NCEA 2017 New Directions Exceptional Learners Conference
Save the Date!
June 19-21, 2017
Catholic schools strive to be inclusive of all learners, and teachers and administrators are seeking strategies, best practices and resources to help serve the needs of exceptional learners in the classroom. Ergo, it is with great pleasure that we announce the NCEA 2017 New Directions Exceptional Learners Conference (NCEA 2017 ELC), which will take place June 19-21, 2017 in Evanston, IL (Chicago area).
NCEA 2017 ELC will provide top-level education to teachers and administrators who either work with or are exploring the possibility of working with students with exceptionalities in a Catholic school setting. This program is designed to offer practical skills, quality professional development and networking opportunities for special educators in Catholic schools, early interventionist, and other Catholic educators instructing and supporting children and youth with exceptionalities.
Pertinent information regarding registration and housing will be announced at a later date.
Call for Proposals - NOW CLOSED
Call for Proposals for the NCEA 2017 ELC is now closed. NCEA welcomed presentation proposals for this one-of-a-kind event. Session times will be 60 or 75 minutes in length and poster sessions will also be accepted. Presenters were strongly encouraged to align their presentation with the following themes:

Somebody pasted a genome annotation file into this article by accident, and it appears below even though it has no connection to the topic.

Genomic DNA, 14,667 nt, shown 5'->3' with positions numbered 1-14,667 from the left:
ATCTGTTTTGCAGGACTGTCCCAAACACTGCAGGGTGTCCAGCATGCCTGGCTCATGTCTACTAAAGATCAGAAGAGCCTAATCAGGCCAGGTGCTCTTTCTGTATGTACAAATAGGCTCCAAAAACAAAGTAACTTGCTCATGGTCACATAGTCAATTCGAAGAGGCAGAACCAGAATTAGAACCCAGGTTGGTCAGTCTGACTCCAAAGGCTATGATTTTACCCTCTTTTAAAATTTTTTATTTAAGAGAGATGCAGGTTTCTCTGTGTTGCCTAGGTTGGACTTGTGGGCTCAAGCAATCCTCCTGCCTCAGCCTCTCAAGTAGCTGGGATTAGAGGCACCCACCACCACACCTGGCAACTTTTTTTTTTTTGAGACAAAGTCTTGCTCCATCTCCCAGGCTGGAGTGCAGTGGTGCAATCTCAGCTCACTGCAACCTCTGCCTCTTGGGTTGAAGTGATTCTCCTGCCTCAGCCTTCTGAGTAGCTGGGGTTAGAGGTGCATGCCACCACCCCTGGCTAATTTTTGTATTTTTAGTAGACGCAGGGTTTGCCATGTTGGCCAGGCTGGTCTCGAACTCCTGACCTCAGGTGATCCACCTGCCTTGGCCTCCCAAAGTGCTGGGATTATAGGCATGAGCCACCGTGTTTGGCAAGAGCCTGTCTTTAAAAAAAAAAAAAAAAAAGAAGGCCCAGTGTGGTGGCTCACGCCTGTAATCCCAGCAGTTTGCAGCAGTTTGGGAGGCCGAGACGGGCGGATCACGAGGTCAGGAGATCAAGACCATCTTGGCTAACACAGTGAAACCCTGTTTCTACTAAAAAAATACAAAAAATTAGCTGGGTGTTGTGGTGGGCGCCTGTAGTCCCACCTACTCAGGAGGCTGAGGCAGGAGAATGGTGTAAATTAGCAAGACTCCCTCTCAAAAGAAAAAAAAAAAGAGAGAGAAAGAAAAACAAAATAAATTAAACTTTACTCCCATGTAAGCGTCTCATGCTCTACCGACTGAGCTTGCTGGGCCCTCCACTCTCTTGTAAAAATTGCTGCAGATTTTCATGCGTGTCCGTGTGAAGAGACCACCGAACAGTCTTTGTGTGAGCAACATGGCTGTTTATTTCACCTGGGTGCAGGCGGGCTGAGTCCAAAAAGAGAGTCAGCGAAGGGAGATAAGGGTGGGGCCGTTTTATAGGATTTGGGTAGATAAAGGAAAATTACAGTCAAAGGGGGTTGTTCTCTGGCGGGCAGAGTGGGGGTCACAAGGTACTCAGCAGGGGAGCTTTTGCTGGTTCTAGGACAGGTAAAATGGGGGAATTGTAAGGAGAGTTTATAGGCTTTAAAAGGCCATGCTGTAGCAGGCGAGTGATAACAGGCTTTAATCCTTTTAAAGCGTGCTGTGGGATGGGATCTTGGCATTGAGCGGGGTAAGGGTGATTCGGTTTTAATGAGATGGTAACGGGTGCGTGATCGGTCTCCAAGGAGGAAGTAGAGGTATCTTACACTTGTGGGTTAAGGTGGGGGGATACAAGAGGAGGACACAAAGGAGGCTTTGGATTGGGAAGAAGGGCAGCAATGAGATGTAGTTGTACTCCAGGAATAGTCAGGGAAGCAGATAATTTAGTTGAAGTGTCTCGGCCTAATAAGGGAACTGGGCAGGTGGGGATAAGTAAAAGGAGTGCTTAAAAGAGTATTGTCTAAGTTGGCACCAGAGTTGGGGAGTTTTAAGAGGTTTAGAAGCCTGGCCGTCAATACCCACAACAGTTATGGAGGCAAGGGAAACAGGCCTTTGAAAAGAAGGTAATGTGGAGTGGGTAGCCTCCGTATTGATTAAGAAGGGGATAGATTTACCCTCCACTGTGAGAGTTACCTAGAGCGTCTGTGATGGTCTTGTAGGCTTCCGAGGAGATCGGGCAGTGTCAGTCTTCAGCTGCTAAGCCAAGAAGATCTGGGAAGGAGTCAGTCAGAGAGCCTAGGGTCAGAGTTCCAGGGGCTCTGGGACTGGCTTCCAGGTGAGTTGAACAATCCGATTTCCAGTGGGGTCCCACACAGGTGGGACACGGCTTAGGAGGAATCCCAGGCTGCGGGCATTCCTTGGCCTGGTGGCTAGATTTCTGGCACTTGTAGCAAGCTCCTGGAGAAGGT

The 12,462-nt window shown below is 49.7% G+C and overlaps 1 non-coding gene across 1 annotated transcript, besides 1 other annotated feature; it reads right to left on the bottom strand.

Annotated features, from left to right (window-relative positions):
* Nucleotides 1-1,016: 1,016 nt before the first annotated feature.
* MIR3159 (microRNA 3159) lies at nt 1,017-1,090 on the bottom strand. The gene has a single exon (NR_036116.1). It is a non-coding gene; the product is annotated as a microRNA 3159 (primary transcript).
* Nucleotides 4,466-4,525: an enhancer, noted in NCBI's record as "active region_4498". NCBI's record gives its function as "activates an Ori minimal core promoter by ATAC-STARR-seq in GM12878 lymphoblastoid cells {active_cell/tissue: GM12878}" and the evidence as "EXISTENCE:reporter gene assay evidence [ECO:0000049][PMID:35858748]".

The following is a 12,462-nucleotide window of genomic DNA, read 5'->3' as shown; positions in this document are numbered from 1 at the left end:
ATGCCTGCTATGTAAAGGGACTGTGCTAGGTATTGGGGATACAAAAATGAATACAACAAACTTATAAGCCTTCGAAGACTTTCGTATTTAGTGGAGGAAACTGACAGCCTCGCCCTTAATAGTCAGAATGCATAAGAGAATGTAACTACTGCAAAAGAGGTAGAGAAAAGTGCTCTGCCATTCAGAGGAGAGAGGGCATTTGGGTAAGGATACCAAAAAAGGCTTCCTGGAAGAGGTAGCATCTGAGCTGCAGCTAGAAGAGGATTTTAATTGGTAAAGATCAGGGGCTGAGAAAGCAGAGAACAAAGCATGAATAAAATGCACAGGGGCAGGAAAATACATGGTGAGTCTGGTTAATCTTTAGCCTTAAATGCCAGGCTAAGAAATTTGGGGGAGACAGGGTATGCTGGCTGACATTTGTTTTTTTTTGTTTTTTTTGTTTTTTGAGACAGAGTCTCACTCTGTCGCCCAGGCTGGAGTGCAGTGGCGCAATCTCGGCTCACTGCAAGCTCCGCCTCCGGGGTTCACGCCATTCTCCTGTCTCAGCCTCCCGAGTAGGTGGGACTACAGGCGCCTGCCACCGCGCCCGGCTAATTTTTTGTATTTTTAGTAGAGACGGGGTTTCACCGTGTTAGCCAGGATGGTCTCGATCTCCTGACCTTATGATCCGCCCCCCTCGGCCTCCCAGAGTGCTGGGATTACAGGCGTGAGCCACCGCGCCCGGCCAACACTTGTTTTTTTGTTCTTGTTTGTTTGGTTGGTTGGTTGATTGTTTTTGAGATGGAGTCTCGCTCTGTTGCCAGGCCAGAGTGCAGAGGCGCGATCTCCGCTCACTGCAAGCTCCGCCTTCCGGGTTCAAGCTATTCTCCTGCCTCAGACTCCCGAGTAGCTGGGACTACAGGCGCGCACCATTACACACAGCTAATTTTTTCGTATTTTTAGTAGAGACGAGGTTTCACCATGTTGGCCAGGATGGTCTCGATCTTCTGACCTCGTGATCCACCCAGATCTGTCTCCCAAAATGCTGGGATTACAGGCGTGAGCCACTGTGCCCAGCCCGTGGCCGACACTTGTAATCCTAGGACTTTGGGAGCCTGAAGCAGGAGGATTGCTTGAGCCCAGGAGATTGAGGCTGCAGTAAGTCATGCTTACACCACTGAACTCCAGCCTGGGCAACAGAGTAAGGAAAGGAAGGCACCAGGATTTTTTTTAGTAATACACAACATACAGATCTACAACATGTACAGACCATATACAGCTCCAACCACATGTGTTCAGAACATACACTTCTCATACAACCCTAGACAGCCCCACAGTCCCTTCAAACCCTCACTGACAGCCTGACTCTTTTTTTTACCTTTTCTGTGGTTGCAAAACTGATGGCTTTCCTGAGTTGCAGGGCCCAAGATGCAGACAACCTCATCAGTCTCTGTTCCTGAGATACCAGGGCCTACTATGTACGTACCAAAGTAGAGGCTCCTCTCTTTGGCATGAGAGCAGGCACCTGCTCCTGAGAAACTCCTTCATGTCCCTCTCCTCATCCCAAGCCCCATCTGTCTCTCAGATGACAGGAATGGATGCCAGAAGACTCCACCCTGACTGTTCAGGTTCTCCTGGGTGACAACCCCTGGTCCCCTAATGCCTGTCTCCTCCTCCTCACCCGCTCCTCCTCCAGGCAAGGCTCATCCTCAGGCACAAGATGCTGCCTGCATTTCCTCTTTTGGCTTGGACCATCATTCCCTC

- RtI/MTSS/Progress Monitoring
- Instructional Practice
- Universal Design for Learning
- Social Emotional Strategies
- Therapeutic Support (Occupational, Speech and Language, Physical Therapy, Sensory Integration)
- Working with ESSA and LEAs
- Poster Sessions: Diocesan or School Level Exceptional Learner Program Implementation (Specific instructions for poster presentations will be provided once accepted)
Examples of populations served within the Exceptional Learner umbrella include, but are not limited to, gifted, English as a Second Language, Autism Spectrum Disorder, Asperger’s Syndrome, Dyslexia, Developmental Delays, and Down Syndrome.